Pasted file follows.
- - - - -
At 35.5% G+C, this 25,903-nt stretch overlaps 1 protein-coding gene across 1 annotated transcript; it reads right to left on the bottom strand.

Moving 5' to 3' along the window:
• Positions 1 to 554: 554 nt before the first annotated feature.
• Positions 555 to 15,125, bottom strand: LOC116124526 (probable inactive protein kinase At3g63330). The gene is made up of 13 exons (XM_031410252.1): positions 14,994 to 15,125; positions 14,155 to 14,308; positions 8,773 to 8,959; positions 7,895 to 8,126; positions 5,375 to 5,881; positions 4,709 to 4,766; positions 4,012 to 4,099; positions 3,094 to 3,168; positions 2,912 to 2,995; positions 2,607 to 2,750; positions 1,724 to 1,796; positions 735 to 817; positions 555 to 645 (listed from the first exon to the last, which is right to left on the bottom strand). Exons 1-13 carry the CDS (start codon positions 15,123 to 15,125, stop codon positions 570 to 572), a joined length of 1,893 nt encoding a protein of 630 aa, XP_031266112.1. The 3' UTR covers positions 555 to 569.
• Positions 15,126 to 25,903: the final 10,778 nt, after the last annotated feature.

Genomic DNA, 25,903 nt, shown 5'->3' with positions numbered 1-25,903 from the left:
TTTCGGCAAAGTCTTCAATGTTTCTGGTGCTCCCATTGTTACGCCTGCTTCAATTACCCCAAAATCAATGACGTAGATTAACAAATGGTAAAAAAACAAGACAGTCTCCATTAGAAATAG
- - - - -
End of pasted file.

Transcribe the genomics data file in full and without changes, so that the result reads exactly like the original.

At 35.5% G+C, this 25,903-nt stretch overlaps 1 protein-coding gene across 1 annotated transcript; it reads right to left on the bottom strand.

Moving 5' to 3' along the window:
• Positions 1 to 554: 554 nt before the first annotated feature.
• Positions 555 to 15,125, bottom strand: LOC116124526 (probable inactive protein kinase At3g63330). The gene is made up of 13 exons (XM_031410252.1): positions 14,994 to 15,125; positions 14,155 to 14,308; positions 8,773 to 8,959; positions 7,895 to 8,126; positions 5,375 to 5,881; positions 4,709 to 4,766; positions 4,012 to 4,099; positions 3,094 to 3,168; positions 2,912 to 2,995; positions 2,607 to 2,750; positions 1,724 to 1,796; positions 735 to 817; positions 555 to 645 (listed from the first exon to the last, which is right to left on the bottom strand). Exons 1-13 carry the CDS (start codon positions 15,123 to 15,125, stop codon positions 570 to 572), a joined length of 1,893 nt encoding a protein of 630 aa, XP_031266112.1. The 3' UTR covers positions 555 to 569.
• Positions 15,126 to 25,903: the final 10,778 nt, after the last annotated feature.

Genomic DNA, 25,903 nt, shown 5'->3' with positions numbered 1-25,903 from the left:
TTTCGGCAAAGTCTTCAATGTTTCTGGTGCTCCCATTGTTACGCCTGCTTCAATTACCCCAAAATCAATGACGTAGATTAACAAATGGTAAAAAAACAAGACAGTCTCCATTAGAAATAG